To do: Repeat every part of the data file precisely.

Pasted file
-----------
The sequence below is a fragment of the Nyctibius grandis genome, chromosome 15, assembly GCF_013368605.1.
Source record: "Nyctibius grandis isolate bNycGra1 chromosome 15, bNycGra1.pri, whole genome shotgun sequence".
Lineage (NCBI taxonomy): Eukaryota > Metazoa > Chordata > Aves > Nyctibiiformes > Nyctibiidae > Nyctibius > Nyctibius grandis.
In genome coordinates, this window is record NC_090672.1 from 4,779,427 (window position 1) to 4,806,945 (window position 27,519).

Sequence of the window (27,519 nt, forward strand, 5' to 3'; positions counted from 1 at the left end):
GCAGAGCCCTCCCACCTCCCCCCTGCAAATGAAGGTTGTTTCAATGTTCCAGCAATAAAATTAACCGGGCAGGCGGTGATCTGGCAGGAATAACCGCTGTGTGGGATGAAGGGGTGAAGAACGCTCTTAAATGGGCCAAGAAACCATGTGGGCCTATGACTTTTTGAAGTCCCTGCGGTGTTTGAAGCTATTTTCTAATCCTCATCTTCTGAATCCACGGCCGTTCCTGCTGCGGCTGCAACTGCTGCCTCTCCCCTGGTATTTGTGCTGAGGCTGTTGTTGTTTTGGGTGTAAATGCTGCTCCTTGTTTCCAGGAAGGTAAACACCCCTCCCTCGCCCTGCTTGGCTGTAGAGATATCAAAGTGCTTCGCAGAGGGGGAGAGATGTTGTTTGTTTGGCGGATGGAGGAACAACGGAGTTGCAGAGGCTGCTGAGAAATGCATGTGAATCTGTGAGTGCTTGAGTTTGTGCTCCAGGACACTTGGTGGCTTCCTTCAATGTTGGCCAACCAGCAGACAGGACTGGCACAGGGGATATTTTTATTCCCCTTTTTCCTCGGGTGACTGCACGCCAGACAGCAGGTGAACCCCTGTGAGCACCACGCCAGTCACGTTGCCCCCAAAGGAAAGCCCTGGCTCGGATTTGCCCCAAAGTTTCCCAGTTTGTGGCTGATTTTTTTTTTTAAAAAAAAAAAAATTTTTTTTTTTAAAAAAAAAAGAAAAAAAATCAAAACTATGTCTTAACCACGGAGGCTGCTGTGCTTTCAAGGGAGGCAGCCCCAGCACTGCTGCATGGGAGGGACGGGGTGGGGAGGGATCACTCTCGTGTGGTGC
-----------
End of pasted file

The sequence below is a fragment of the Nyctibius grandis genome, chromosome 15, assembly GCF_013368605.1.
Source record: "Nyctibius grandis isolate bNycGra1 chromosome 15, bNycGra1.pri, whole genome shotgun sequence".
Lineage (NCBI taxonomy): Eukaryota > Metazoa > Chordata > Aves > Nyctibiiformes > Nyctibiidae > Nyctibius > Nyctibius grandis.
In genome coordinates, this window is record NC_090672.1 from 4,779,427 (window position 1) to 4,806,945 (window position 27,519).

Sequence of the window (27,519 nt, forward strand, 5' to 3'; positions counted from 1 at the left end):
GCAGAGCCCTCCCACCTCCCCCCTGCAAATGAAGGTTGTTTCAATGTTCCAGCAATAAAATTAACCGGGCAGGCGGTGATCTGGCAGGAATAACCGCTGTGTGGGATGAAGGGGTGAAGAACGCTCTTAAATGGGCCAAGAAACCATGTGGGCCTATGACTTTTTGAAGTCCCTGCGGTGTTTGAAGCTATTTTCTAATCCTCATCTTCTGAATCCACGGCCGTTCCTGCTGCGGCTGCAACTGCTGCCTCTCCCCTGGTATTTGTGCTGAGGCTGTTGTTGTTTTGGGTGTAAATGCTGCTCCTTGTTTCCAGGAAGGTAAACACCCCTCCCTCGCCCTGCTTGGCTGTAGAGATATCAAAGTGCTTCGCAGAGGGGGAGAGATGTTGTTTGTTTGGCGGATGGAGGAACAACGGAGTTGCAGAGGCTGCTGAGAAATGCATGTGAATCTGTGAGTGCTTGAGTTTGTGCTCCAGGACACTTGGTGGCTTCCTTCAATGTTGGCCAACCAGCAGACAGGACTGGCACAGGGGATATTTTTATTCCCCTTTTTCCTCGGGTGACTGCACGCCAGACAGCAGGTGAACCCCTGTGAGCACCACGCCAGTCACGTTGCCCCCAAAGGAAAGCCCTGGCTCGGATTTGCCCCAAAGTTTCCCAGTTTGTGGCTGATTTTTTTTTTTAAAAAAAAAAAAATTTTTTTTTTTAAAAAAAAAAGAAAAAAAATCAAAACTATGTCTTAACCACGGAGGCTGCTGTGCTTTCAAGGGAGGCAGCCCCAGCACTGCTGCATGGGAGGGACGGGGTGGGGAGGGATCACTCTCGTGTGGTGC